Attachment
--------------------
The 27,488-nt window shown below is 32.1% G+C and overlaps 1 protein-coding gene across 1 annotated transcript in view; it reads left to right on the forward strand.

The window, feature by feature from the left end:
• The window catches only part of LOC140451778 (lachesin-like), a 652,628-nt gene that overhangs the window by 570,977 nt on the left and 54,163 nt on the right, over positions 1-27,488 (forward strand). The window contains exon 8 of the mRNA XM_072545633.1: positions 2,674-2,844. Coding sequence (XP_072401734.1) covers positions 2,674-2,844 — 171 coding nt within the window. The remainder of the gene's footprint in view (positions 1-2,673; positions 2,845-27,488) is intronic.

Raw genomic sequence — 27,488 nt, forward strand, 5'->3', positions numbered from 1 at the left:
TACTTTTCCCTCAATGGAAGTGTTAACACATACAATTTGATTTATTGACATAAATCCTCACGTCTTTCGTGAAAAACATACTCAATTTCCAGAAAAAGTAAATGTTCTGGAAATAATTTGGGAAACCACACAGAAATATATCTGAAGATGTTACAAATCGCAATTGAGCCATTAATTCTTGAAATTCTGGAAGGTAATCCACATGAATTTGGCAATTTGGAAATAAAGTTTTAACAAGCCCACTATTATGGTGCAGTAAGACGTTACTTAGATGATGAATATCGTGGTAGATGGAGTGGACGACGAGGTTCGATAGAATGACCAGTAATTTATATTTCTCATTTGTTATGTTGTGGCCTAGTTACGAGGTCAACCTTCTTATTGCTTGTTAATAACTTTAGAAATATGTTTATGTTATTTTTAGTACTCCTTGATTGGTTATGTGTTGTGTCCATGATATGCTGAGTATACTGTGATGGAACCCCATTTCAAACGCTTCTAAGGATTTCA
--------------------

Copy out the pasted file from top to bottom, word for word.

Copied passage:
The 27,488-nt window shown below is 32.1% G+C and overlaps 1 protein-coding gene across 1 annotated transcript in view; it reads left to right on the forward strand.

The window, feature by feature from the left end:
• The window catches only part of LOC140451778 (lachesin-like), a 652,628-nt gene that overhangs the window by 570,977 nt on the left and 54,163 nt on the right, over positions 1-27,488 (forward strand). The window contains exon 8 of the mRNA XM_072545633.1: positions 2,674-2,844. Coding sequence (XP_072401734.1) covers positions 2,674-2,844 — 171 coding nt within the window. The remainder of the gene's footprint in view (positions 1-2,673; positions 2,845-27,488) is intronic.

Raw genomic sequence — 27,488 nt, forward strand, 5'->3', positions numbered from 1 at the left:
TACTTTTCCCTCAATGGAAGTGTTAACACATACAATTTGATTTATTGACATAAATCCTCACGTCTTTCGTGAAAAACATACTCAATTTCCAGAAAAAGTAAATGTTCTGGAAATAATTTGGGAAACCACACAGAAATATATCTGAAGATGTTACAAATCGCAATTGAGCCATTAATTCTTGAAATTCTGGAAGGTAATCCACATGAATTTGGCAATTTGGAAATAAAGTTTTAACAAGCCCACTATTATGGTGCAGTAAGACGTTACTTAGATGATGAATATCGTGGTAGATGGAGTGGACGACGAGGTTCGATAGAATGACCAGTAATTTATATTTCTCATTTGTTATGTTGTGGCCTAGTTACGAGGTCAACCTTCTTATTGCTTGTTAATAACTTTAGAAATATGTTTATGTTATTTTTAGTACTCCTTGATTGGTTATGTGTTGTGTCCATGATATGCTGAGTATACTGTGATGGAACCCCATTTCAAACGCTTCTAAGGATTTCA